If you create content with value that gets straight to the heart of your prospect’s problems, they’ll love you forever. But how does that help attract better-quality backlinks to your site and improve your SEO efforts?

Well, scroll up to see how. We’ve linked to Simon Sinek, DR. Martens and Degreed. They’re fantastic, unique, powerful voices that act as a great point of reference. That’s how great content helps SEO; people find immense value in it, want to share it and link to it.

It’s even better if a news organisation picks up on the things you’re writing about and creates an article around you, linking back to your website. A backlink from a trusted publication can be worth more than 1,000 spammy backlinks (that could also damage how Google ranks you).

Optimising your content with keywords (without disrupting the flow or lessening its value) combined with strong backlinks will give you greater search visibility, especially if you create high-value content regularly.

And, while you should always have your readership at the forefront of your mind when creating content, you can’t discount the way Google indexes and ranks content through its ever-changing algorithms.

Quality backlinks, relevance, importance and more are just some of the ranking signals Google uses to rank content. Getting into Google News, too, can help spread your content amongst journalists and other industry influencers.

Moz has some excellent guides for beginners explaining the history and impact of Google’s algorithm updates. The sheer amount of topic clusters in its content marketing section alone are an indicator of just how complex it can be to get the balance right.

As Moz points out, too, you might be in trouble if your content looks like this:

Google-panda-update

Source: Moz

Google survives and is the world’s most used search engine because it works to deliver the answer to a search query as quickly and in the most appropriate way as possible. That’s why it wants clear, concise and valuable content as the top result every time.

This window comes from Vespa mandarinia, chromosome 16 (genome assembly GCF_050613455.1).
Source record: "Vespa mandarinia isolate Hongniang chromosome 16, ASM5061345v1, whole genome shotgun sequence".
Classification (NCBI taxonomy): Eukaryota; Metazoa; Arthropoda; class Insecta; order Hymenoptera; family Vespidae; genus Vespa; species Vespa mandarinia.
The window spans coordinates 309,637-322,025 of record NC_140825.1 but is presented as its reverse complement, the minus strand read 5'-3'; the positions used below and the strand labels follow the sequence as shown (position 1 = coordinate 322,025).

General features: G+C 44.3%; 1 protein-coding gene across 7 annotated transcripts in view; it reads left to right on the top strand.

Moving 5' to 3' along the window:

Good news; so do your prospects. Pieces of B2B content that solve problems with authority aren’t just going to be looked at favourably by search engines, but the people who you want to attract, too.

PART THREE:

SHARE THAT CONTENT WITH THE PEOPLE IT WAS MADE FOR ON SOCIAL MEDIA

So, you’re creating fantastic content regularly that people can’t find anywhere else, and it sees some love from Google.

That’s not enough. It may be engaging to read and attracts strong backlinks, but it needs to work for you on social media, too.

Brilliant content encourages sharing. You need to be part of the conversation your content is creating, whether that’s sparking a discussion with it on Twitter or sharing it with a journalist from B2B publication on LinkedIn.

That latter point shows how great content can boost a B2B PR strategy. Hootsuite recently highlighted that LinkedIn has some great engagement figures.

91% of executives rate LinkedIn as their first choice for professionally relevant content and 80% of B2B leads generated on social media come from there.

But, as you probably know, it’s never wise to spam anyone – let alone a writer for an industry publication – with self-serving content on social media.

The Bullseye Framework is an excellent three-ring method to help you find the people that will love your content on social media, whether journalists or prospects.

Created by Gabriel Weinberg and Justin Mares, it’s like the Golden Circle and is built on the idea that poor distribution – not product – is the number one cause of failure. It’s a great way to optimise a social media strategy.

The outer ring focuses on what’s possible; brainstorming what success to you would look like on each social channel and creating ideas for them.

The middle ring refines that and focuses on what’s probable; running cheap traction tests on the most exciting strategies, you’ve thought of and see if they work.

When you get to the inner ring, you should have a much greater idea of what’s working socially. You should have a set of promising results on a few core channels to build a strong social media audience that loves what you create.

PART FIVE:

B2B PR HAS EVOLVED TO HAVE CREATIVE CONTENT AT ITS CORE

Traditional B2B PR tactics have changed thanks to the internet.

Public relations agencies worldwide are themselves moving from the traditional model to becoming more content-focused, as highlighted in this excellent Forbes article by Nelson Granados.

There’s a great article over at Spin Sucks about how PR professionals have had to evolve to accept their job is about more than just advertising. It’s now about generating leads, nurturing them and converting them.

To evolve to do that in a better way, a lot of them have adopted the PESO model, which merges the four media types: paid media, earned media, shared media and owned media.

Source: Spinsucks

The PESO model helps them to create and share content for themselves and clients across different media channels in measurable ways.

When done correctly, PESO boosts authority, creates strong partnerships with influencers and journalists, provides incentives to readers, amplifies a message and more.